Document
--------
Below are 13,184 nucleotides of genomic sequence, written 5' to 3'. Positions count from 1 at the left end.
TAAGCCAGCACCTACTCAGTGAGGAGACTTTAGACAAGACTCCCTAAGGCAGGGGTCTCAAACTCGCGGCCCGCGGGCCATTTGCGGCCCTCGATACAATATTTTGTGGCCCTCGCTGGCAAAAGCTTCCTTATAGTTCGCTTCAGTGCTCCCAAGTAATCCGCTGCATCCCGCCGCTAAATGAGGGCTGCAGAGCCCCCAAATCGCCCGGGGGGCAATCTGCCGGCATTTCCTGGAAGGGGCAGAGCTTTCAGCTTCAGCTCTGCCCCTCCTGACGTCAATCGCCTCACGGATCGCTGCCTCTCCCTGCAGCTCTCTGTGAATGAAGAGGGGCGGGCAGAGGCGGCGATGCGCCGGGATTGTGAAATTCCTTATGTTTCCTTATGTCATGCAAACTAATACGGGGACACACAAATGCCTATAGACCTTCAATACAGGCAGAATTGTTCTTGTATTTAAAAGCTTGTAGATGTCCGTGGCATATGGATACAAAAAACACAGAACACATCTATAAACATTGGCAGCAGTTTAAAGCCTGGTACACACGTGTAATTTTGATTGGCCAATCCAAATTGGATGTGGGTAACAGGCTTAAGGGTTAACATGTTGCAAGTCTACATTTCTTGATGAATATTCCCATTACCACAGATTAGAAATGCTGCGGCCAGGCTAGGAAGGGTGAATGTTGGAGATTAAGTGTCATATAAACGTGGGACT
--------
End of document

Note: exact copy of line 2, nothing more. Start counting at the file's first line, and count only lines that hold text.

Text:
TAAGCCAGCACCTACTCAGTGAGGAGACTTTAGACAAGACTCCCTAAGGCAGGGGTCTCAAACTCGCGGCCCGCGGGCCATTTGCGGCCCTCGATACAATATTTTGTGGCCCTCGCTGGCAAAAGCTTCCTTATAGTTCGCTTCAGTGCTCCCAAGTAATCCGCTGCATCCCGCCGCTAAATGAGGGCTGCAGAGCCCCCAAATCGCCCGGGGGGCAATCTGCCGGCATTTCCTGGAAGGGGCAGAGCTTTCAGCTTCAGCTCTGCCCCTCCTGACGTCAATCGCCTCACGGATCGCTGCCTCTCCCTGCAGCTCTCTGTGAATGAAGAGGGGCGGGCAGAGGCGGCGATGCGCCGGGATTGTGAAATTCCTTATGTTTCCTTATGTCATGCAAACTAATACGGGGACACACAAATGCCTATAGACCTTCAATACAGGCAGAATTGTTCTTGTATTTAAAAGCTTGTAGATGTCCGTGGCATATGGATACAAAAAACACAGAACACATCTATAAACATTGGCAGCAGTTTAAAGCCTGGTACACACGTGTAATTTTGATTGGCCAATCCAAATTGGATGTGGGTAACAGGCTTAAGGGTTAACATGTTGCAAGTCTACATTTCTTGATGAATATTCCCATTACCACAGATTAGAAATGCTGCGGCCAGGCTAGGAAGGGTGAATGTTGGAGATTAAGTGTCATATAAACGTGGGACT